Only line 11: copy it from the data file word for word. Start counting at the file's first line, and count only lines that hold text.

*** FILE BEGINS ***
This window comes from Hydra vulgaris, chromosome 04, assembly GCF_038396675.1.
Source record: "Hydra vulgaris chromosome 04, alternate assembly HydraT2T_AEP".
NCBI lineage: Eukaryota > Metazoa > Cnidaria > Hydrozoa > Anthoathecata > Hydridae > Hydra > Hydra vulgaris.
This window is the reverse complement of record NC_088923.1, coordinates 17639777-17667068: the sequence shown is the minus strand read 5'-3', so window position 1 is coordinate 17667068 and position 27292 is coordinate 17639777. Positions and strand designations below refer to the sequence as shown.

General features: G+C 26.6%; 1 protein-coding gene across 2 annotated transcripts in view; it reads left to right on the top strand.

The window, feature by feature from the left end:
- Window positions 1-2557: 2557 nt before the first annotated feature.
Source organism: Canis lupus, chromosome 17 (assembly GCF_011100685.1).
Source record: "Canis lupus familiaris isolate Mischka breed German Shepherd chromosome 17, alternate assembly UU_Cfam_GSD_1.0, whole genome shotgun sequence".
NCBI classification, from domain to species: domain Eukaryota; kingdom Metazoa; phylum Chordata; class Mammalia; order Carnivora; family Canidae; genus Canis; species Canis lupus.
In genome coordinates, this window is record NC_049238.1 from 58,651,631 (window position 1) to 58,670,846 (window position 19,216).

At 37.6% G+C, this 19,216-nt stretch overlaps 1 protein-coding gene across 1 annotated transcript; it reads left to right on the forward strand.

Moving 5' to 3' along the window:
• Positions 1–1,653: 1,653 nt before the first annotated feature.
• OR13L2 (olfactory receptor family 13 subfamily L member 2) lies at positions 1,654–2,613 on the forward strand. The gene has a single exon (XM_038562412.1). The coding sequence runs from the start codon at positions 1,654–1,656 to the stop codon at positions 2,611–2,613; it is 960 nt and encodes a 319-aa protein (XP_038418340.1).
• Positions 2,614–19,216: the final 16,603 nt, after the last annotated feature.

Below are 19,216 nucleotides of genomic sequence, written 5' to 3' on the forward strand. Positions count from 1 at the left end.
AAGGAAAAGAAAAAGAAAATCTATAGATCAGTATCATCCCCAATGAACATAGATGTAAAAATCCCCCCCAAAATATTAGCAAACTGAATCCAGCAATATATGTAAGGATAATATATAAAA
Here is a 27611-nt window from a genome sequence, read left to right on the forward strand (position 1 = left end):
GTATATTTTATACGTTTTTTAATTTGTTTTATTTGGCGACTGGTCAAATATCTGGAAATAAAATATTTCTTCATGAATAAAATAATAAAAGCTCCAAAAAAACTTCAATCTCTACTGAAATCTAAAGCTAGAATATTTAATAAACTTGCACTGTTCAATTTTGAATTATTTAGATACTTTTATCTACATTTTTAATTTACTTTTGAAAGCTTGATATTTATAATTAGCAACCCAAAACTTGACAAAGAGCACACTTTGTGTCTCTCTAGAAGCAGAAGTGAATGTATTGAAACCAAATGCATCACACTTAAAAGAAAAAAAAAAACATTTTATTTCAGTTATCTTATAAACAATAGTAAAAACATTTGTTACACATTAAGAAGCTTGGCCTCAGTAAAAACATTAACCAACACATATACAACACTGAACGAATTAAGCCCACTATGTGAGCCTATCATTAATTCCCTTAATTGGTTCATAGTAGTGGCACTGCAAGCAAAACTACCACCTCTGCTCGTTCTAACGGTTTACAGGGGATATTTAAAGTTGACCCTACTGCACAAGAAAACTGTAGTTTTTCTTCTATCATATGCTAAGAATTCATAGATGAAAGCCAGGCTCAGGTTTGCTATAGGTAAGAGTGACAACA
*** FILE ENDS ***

In genome coordinates, this window is record NC_049238.1 from 58,651,631 (window position 1) to 58,670,846 (window position 19,216).